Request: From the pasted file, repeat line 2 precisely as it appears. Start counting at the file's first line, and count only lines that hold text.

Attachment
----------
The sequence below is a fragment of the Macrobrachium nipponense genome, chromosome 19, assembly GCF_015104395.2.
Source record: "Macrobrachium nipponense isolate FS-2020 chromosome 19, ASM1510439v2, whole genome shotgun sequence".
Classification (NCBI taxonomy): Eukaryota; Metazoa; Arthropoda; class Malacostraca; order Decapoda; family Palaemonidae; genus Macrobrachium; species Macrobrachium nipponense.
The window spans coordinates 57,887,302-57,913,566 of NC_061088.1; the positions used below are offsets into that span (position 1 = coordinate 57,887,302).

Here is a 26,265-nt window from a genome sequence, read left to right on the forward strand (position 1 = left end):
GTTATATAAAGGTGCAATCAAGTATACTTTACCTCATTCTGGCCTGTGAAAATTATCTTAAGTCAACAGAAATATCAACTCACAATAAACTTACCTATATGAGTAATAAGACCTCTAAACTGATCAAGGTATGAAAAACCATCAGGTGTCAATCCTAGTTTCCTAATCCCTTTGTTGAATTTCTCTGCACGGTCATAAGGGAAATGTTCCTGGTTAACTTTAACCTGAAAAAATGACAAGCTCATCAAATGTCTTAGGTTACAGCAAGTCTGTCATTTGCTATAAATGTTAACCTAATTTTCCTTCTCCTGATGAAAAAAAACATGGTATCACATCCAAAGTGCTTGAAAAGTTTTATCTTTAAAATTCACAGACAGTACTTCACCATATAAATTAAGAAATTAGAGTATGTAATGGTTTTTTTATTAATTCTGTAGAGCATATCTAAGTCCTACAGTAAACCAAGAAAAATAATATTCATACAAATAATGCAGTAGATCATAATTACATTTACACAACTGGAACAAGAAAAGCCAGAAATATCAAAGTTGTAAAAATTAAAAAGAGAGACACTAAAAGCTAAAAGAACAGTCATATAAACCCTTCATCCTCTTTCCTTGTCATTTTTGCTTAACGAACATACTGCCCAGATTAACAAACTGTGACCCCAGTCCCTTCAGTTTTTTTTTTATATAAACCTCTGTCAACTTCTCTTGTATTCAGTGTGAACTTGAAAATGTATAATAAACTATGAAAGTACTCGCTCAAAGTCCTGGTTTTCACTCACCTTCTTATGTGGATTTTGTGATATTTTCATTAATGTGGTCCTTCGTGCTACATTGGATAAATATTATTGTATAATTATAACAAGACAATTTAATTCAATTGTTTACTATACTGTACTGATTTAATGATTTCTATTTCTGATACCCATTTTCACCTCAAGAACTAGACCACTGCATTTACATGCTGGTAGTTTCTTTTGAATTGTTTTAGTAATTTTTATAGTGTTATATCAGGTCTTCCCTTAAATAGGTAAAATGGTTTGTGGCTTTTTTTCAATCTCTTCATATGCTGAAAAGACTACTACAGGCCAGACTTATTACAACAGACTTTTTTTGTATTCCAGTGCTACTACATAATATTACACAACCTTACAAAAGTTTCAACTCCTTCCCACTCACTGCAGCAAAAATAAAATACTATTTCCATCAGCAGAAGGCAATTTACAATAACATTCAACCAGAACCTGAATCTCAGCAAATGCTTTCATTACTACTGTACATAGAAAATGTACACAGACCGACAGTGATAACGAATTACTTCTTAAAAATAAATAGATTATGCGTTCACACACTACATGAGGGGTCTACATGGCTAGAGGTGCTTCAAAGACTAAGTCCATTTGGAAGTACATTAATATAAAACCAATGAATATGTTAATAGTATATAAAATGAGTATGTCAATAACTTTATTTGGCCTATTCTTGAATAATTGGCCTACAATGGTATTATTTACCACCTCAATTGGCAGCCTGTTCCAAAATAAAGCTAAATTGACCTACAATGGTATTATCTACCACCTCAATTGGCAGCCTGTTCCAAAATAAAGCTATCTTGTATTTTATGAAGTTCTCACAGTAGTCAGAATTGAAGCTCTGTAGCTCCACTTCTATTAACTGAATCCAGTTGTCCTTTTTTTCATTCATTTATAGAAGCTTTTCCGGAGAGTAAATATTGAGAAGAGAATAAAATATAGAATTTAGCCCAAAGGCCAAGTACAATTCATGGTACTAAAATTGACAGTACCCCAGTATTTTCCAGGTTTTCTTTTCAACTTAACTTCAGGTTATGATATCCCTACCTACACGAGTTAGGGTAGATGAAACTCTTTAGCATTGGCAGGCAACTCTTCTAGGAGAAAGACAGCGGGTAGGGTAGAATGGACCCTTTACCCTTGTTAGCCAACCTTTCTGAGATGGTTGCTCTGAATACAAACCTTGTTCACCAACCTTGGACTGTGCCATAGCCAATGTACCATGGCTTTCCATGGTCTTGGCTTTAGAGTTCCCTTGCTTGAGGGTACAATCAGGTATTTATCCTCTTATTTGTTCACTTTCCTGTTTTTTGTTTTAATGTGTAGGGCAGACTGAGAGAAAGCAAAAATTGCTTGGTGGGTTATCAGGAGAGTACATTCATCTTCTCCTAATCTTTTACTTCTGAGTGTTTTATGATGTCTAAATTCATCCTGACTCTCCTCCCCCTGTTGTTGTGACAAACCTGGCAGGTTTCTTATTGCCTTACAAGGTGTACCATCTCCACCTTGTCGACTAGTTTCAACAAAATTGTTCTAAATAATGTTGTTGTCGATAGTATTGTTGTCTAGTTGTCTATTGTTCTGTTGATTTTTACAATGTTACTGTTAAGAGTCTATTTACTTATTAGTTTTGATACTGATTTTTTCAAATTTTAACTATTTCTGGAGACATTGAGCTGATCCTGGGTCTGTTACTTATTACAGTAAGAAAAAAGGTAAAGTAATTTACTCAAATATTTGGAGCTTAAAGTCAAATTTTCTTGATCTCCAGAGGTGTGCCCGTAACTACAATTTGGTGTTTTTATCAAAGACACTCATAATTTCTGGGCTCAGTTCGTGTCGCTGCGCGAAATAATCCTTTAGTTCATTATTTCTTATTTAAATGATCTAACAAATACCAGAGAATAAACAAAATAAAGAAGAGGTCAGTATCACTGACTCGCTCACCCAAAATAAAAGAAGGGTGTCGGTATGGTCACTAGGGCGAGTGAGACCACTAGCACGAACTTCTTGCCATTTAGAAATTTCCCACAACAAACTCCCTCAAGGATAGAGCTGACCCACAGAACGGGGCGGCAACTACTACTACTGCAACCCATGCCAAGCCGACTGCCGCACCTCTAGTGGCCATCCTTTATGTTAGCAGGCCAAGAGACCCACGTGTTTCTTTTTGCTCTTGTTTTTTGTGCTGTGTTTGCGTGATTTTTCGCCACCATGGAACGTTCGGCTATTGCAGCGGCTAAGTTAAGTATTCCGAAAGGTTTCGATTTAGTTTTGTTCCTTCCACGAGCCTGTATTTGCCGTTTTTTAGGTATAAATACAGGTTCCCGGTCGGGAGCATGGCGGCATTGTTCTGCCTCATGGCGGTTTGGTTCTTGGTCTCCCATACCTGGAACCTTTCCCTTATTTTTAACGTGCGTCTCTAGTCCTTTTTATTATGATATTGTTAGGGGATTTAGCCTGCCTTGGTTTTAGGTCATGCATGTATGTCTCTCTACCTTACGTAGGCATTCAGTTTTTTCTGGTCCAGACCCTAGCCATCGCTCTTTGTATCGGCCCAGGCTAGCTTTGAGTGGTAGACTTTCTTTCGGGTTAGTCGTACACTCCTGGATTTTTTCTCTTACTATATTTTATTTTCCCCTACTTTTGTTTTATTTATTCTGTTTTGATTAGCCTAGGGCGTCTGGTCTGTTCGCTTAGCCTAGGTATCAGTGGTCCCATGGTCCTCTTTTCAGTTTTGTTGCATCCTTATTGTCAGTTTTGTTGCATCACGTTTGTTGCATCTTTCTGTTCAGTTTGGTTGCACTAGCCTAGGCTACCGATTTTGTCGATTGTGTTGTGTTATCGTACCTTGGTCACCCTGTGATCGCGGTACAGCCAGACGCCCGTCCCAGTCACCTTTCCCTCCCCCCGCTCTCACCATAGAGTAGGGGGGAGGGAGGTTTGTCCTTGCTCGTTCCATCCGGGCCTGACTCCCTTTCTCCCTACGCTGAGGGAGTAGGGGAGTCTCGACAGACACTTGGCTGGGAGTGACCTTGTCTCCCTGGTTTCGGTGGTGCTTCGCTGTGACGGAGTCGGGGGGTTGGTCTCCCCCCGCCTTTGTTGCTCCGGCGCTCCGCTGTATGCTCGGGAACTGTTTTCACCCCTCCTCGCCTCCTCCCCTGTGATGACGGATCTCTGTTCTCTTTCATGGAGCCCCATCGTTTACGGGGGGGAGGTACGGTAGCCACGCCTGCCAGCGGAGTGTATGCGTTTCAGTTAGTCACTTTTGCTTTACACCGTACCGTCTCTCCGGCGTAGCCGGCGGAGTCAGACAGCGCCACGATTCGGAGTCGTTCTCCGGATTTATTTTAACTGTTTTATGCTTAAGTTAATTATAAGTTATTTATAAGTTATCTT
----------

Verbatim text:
Source record: "Macrobrachium nipponense isolate FS-2020 chromosome 19, ASM1510439v2, whole genome shotgun sequence".